Intensive week is going to be here before you know it. And we can’t wait! We are so looking forward to meeting and working with you. Today things get complicated—progressively complicated, that is as we tackle Commandment Number 2. This is a particularly dense email, and we want to get this off to you, so we'll send the live scenes in another email later today.
Intensive Materials: Progressive Complications
Do you remember the scene goal that comes from the character’s desire to restore balance after an inciting incident, which we mentioned in email #2? If so, then you're already ahead because Progressive Complications are the obstacles the character faces in pursuit of that goal. When the character takes action, they find themselves thwarted by other characters, the environment, or circumstances.
The character should face multiple Progressive Complications within a scene, sequence, act, and story, and we call them “progressive” because the obstacles grow increasingly more difficult and make it more unlikely that the character will reach their goal. If the obstacles stay the same or become easier, the reader can lose interest quickly.Another way to lose the reader's intersest is to repeat the same complications without making them bigger or increasing what's at stake for the character.
There are two Progressive Complications you’ll want to be particularly mindful of, no matter which unit of story you’re dealing with: the last Complication before the Turning Point and the Turning Point itself.
The Progressive Complication we record in our scene analysis is the one that comes just before the scene turns or life value changes in a meaningful way. This is the character’s last chance to make a particular strategy work before they’re forced to make a change or risk failure.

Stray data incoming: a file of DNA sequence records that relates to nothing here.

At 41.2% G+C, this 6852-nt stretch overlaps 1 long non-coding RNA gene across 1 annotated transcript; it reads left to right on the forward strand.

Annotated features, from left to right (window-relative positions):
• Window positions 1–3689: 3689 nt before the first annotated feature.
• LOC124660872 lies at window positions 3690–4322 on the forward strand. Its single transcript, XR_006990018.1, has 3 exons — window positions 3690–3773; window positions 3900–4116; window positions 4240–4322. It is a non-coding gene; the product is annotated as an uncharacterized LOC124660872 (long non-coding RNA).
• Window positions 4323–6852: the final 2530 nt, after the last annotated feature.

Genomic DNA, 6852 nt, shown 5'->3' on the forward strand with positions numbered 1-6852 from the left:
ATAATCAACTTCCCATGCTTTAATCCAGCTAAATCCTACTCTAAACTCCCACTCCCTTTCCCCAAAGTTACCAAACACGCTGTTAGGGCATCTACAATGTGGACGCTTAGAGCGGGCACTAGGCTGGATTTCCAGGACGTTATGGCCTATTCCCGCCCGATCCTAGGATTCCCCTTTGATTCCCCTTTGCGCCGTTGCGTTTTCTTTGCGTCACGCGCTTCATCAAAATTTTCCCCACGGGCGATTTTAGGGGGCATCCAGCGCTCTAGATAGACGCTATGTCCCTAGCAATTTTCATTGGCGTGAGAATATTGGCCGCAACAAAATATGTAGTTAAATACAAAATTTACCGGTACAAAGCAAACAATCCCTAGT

The Turning Point forces the character into a dilemma the character must react to and is tracked in the Story Grid spreadsheet. This is one of the first clues that will tell you if your scene is working or not.
Let’s get clear about what we mean by turning the scene? In essence, the Turning Point is a gap between what the character expects to have happen and what actually happens.
Stories are about change, and there are micro changes that happen within your scenes that add up to the macro change that happens over the course of the story. The nature of the change that happens isn’t random, though. It’s related to the human need implicated by the genre, and we call that the Life Value at Stake. We don’t want to get too macro during our Scene Intensive, but keep in mind that the way a scene turns should impact the way the entire story turns.
(You can find a PDF with the genres, life values, and human needs here.)
What is a Life Value?
So, a life value describes a change from one state to another caused by an event orexperience.
Here's a simple example: Before it rains (event), the grass outside is dry (state). After it rains, the grass is wet. That's a change in the state of the environment that flows from a natural event. The same event could potentially affect a value for a character and might represent success or hope if, for example, the property in question is a farm in a region suffering a prolonged drought.
Here's an example of a change directly related to a character's state: Before eating (event), a person is hungry (state), and after eating, she is full. That's a change in her physiological state. If she had been deprived of food for two weeks, this event could cause her state to shift from possible death to life.
Here's an example of a value shift in the context of a story scene. Before a man meets a potential love interest (event and experience), he might feel alone (state), and after the two connect, they are together (at least temporarily) and he might feel companionship. The same scene might be characterized as a change from ignorance (if the two don't know of each other) to attraction (if they like each other). Over the course of an entire courtship love story (like Pride and Prejudice), a couple might move from ignorance all the way to commitment.